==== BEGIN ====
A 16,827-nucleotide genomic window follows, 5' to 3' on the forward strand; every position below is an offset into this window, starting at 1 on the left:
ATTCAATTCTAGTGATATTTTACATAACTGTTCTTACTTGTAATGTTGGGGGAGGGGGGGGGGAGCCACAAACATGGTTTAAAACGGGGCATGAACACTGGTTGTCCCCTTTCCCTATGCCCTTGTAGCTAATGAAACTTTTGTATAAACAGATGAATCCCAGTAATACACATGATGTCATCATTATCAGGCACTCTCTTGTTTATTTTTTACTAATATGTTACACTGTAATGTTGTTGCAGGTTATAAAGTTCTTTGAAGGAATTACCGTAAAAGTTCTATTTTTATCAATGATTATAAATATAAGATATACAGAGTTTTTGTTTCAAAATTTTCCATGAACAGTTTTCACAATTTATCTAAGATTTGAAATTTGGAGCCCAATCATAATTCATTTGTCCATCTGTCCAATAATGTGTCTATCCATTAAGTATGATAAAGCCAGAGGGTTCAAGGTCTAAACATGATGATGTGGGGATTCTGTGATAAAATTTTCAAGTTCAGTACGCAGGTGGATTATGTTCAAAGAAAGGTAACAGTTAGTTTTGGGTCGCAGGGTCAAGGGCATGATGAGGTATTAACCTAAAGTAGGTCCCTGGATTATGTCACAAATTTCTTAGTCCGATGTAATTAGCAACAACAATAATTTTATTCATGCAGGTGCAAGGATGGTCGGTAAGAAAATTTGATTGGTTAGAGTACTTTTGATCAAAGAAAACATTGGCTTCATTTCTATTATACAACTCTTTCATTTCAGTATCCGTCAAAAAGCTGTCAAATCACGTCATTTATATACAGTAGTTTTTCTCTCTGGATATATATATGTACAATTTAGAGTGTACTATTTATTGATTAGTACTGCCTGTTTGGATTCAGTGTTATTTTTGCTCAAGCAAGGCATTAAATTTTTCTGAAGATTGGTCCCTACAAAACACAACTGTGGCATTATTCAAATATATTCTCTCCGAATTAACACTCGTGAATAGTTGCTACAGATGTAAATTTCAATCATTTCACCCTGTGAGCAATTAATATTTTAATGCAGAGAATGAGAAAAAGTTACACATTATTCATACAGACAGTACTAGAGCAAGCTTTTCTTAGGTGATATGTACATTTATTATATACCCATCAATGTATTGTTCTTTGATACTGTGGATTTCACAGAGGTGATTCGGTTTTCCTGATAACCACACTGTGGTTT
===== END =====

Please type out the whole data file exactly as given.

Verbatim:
A 16,827-nucleotide genomic window follows, 5' to 3' on the forward strand; every position below is an offset into this window, starting at 1 on the left:
ATTCAATTCTAGTGATATTTTACATAACTGTTCTTACTTGTAATGTTGGGGGAGGGGGGGGGGAGCCACAAACATGGTTTAAAACGGGGCATGAACACTGGTTGTCCCCTTTCCCTATGCCCTTGTAGCTAATGAAACTTTTGTATAAACAGATGAATCCCAGTAATACACATGATGTCATCATTATCAGGCACTCTCTTGTTTATTTTTTACTAATATGTTACACTGTAATGTTGTTGCAGGTTATAAAGTTCTTTGAAGGAATTACCGTAAAAGTTCTATTTTTATCAATGATTATAAATATAAGATATACAGAGTTTTTGTTTCAAAATTTTCCATGAACAGTTTTCACAATTTATCTAAGATTTGAAATTTGGAGCCCAATCATAATTCATTTGTCCATCTGTCCAATAATGTGTCTATCCATTAAGTATGATAAAGCCAGAGGGTTCAAGGTCTAAACATGATGATGTGGGGATTCTGTGATAAAATTTTCAAGTTCAGTACGCAGGTGGATTATGTTCAAAGAAAGGTAACAGTTAGTTTTGGGTCGCAGGGTCAAGGGCATGATGAGGTATTAACCTAAAGTAGGTCCCTGGATTATGTCACAAATTTCTTAGTCCGATGTAATTAGCAACAACAATAATTTTATTCATGCAGGTGCAAGGATGGTCGGTAAGAAAATTTGATTGGTTAGAGTACTTTTGATCAAAGAAAACATTGGCTTCATTTCTATTATACAACTCTTTCATTTCAGTATCCGTCAAAAAGCTGTCAAATCACGTCATTTATATACAGTAGTTTTTCTCTCTGGATATATATATGTACAATTTAGAGTGTACTATTTATTGATTAGTACTGCCTGTTTGGATTCAGTGTTATTTTTGCTCAAGCAAGGCATTAAATTTTTCTGAAGATTGGTCCCTACAAAACACAACTGTGGCATTATTCAAATATATTCTCTCCGAATTAACACTCGTGAATAGTTGCTACAGATGTAAATTTCAATCATTTCACCCTGTGAGCAATTAATATTTTAATGCAGAGAATGAGAAAAAGTTACACATTATTCATACAGACAGTACTAGAGCAAGCTTTTCTTAGGTGATATGTACATTTATTATATACCCATCAATGTATTGTTCTTTGATACTGTGGATTTCACAGAGGTGATTCGGTTTTCCTGATAACCACACTGTGGTTT